Today's curiosity: Why ice makes a spike when it freezes?

I have been meaning to figure something out for several weeks now. Life stops me from beelining to a computer to search why I find at least one spike forming on my ice cube tray every single time I make ice. I am old school, I don't an automatic ice maker. Call it artisan hand crafted ice. 

Let's go to an expert for this curiosity solved. Unofficial Dr. Freeze, Professor Stephen Morris has a self proclaimed obsession with icicles. One could be guilty of worse things and coupled with my obsession with wintertime I could be a distant cousin in science family tree terms. He's even created The Icicle Atlas.  He can legit answer this ice spike question of mine.

We learned in grade school that water is one of the rare things that expands when frozen. That's part of what's going on here. If you had an automatic ice maker you'd be missing out on all this sciencey goodness. Spikes are forming inside your freezer and you don't even know it.

Have you ever tapped a tray after about 1-2 hours to see how frozen it was only to have your finger break the ice crust and plunge 1" deep into icy cold tray cube water?  So you know the top freezes first from those antics. The timing of the top layer freezing over with the possibility that there is an air pocket on that surface is how the icicle structure has the "doorway" to make the formation. As the interior freezes after the top crust freeze is formed the expansion of the freezing water below has an escape hatch through that tiny hole.  It slowly climbs out, freezing along the way, until the point is formed, hole closed over and it can expand no further in that direction.  Behold the glorious icicle spike and you didn't have to do anything to make it happen - other than keep your grubby finger out of it until it was done turning into an ice cube with spike bonus.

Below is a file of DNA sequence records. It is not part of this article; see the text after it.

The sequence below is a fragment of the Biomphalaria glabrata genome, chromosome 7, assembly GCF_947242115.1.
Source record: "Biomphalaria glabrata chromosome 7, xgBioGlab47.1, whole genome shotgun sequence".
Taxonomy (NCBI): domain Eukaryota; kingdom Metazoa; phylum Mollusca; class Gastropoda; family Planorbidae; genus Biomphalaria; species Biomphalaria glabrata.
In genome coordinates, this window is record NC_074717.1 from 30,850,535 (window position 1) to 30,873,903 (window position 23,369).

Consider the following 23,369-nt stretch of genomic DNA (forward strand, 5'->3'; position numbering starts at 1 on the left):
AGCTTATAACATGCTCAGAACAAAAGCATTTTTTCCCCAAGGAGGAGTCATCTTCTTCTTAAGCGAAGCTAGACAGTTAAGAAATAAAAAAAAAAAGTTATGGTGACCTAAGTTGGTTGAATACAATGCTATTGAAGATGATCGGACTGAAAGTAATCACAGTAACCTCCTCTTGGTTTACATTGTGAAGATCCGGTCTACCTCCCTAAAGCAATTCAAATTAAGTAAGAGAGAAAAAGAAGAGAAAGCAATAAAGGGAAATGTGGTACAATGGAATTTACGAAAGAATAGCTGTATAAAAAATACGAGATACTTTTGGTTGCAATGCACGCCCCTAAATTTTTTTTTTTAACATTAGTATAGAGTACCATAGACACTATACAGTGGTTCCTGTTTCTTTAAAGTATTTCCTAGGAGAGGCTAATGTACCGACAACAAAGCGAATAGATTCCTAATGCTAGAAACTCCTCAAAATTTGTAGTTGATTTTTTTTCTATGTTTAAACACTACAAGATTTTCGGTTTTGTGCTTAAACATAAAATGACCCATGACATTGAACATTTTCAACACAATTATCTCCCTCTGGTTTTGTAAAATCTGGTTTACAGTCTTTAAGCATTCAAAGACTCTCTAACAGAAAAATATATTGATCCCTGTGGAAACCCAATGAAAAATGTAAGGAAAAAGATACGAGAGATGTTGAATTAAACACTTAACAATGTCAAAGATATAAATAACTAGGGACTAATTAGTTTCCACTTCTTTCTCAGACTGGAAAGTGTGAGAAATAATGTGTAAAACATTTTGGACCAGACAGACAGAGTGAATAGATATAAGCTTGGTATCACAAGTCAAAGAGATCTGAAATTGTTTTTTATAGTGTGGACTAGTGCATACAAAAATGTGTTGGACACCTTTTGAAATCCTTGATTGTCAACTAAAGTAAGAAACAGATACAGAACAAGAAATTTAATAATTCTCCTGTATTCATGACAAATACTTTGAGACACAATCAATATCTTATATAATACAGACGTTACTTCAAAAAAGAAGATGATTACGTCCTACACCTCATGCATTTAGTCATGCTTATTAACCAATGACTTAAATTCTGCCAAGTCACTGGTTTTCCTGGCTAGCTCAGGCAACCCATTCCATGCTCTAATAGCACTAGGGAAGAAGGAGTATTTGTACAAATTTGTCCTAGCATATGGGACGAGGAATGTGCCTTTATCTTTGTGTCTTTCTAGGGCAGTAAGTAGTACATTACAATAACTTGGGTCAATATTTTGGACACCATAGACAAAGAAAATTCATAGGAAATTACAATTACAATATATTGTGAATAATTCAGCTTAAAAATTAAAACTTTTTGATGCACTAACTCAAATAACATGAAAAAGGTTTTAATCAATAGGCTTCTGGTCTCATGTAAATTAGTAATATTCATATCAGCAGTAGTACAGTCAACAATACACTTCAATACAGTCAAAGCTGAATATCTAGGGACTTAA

Recap of conditions to make this awesomeness happen:

  1. The nature of water expanding when frozen
  2.  Straight sided vessels are ideal conditions
  3. Top layer crusts over first
  4.  Air hole must be present on initial top frozen layer of cube
  5.  See 1. expanding freezing water enters the icicle portal
  6.  Bonus: Distilled water gives the best chance for a cube spike. The tiny amounts of salt in tap water prevent the ice crystals that create the air space for the spike to form. Another reason to use a Brita filter people.

While icicles are perfectly natural they are not common, hence why not all cubes in the tray form the delightful points. Wintery icicles that form as snow melts from fresh water dripping over it and refreezing is different than these that shoot upward from pressure. I now call them lucky cubes. How refreshing.

Curiosity solved.